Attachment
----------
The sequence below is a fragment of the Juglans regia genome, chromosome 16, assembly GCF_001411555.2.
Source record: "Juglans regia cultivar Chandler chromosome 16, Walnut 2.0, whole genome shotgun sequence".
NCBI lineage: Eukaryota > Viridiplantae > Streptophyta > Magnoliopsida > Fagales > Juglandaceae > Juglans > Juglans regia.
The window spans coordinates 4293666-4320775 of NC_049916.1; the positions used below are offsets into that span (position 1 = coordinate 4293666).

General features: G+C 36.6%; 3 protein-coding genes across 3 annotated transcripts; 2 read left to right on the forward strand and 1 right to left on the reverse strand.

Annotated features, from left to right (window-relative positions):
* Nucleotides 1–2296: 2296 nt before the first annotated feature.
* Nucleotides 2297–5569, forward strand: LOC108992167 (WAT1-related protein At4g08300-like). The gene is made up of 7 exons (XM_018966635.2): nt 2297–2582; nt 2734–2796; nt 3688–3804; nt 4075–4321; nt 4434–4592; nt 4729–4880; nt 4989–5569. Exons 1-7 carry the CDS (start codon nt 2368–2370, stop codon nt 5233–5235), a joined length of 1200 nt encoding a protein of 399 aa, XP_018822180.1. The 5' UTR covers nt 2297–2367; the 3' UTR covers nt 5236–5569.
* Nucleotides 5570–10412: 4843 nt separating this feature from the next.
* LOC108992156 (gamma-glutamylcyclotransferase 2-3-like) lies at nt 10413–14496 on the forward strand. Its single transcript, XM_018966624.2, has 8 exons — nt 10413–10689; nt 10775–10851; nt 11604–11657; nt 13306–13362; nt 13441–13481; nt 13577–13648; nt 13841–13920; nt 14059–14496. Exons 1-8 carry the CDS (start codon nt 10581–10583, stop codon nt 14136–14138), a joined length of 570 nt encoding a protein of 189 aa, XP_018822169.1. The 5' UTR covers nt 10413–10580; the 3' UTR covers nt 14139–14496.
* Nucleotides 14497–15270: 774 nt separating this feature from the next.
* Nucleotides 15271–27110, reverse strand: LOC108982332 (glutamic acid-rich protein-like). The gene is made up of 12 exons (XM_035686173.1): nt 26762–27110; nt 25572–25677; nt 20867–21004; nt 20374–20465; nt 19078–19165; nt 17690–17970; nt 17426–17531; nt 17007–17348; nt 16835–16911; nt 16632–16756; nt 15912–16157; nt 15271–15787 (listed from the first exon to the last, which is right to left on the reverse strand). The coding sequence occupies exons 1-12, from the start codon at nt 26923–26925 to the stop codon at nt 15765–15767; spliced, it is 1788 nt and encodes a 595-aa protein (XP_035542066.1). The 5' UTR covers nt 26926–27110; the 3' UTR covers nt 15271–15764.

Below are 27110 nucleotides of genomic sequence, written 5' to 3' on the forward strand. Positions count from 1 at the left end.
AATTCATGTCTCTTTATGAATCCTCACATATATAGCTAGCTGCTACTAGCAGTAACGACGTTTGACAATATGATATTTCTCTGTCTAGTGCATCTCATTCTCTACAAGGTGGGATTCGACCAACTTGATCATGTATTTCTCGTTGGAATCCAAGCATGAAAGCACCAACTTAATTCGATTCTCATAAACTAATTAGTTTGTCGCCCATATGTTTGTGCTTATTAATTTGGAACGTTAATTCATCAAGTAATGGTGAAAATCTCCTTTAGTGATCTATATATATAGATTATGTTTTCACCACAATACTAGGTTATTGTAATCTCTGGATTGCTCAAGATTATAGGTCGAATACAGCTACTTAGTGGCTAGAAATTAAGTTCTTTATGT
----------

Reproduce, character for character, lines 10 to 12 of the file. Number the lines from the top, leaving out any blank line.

* LOC108992156 (gamma-glutamylcyclotransferase 2-3-like) lies at nt 10413–14496 on the forward strand. Its single transcript, XM_018966624.2, has 8 exons — nt 10413–10689; nt 10775–10851; nt 11604–11657; nt 13306–13362; nt 13441–13481; nt 13577–13648; nt 13841–13920; nt 14059–14496. Exons 1-8 carry the CDS (start codon nt 10581–10583, stop codon nt 14136–14138), a joined length of 570 nt encoding a protein of 189 aa, XP_018822169.1. The 5' UTR covers nt 10413–10580; the 3' UTR covers nt 14139–14496.
* Nucleotides 14497–15270: 774 nt separating this feature from the next.
* Nucleotides 15271–27110, reverse strand: LOC108982332 (glutamic acid-rich protein-like). The gene is made up of 12 exons (XM_035686173.1): nt 26762–27110; nt 25572–25677; nt 20867–21004; nt 20374–20465; nt 19078–19165; nt 17690–17970; nt 17426–17531; nt 17007–17348; nt 16835–16911; nt 16632–16756; nt 15912–16157; nt 15271–15787 (listed from the first exon to the last, which is right to left on the reverse strand). The coding sequence occupies exons 1-12, from the start codon at nt 26923–26925 to the stop codon at nt 15765–15767; spliced, it is 1788 nt and encodes a 595-aa protein (XP_035542066.1). The 5' UTR covers nt 26926–27110; the 3' UTR covers nt 15271–15764.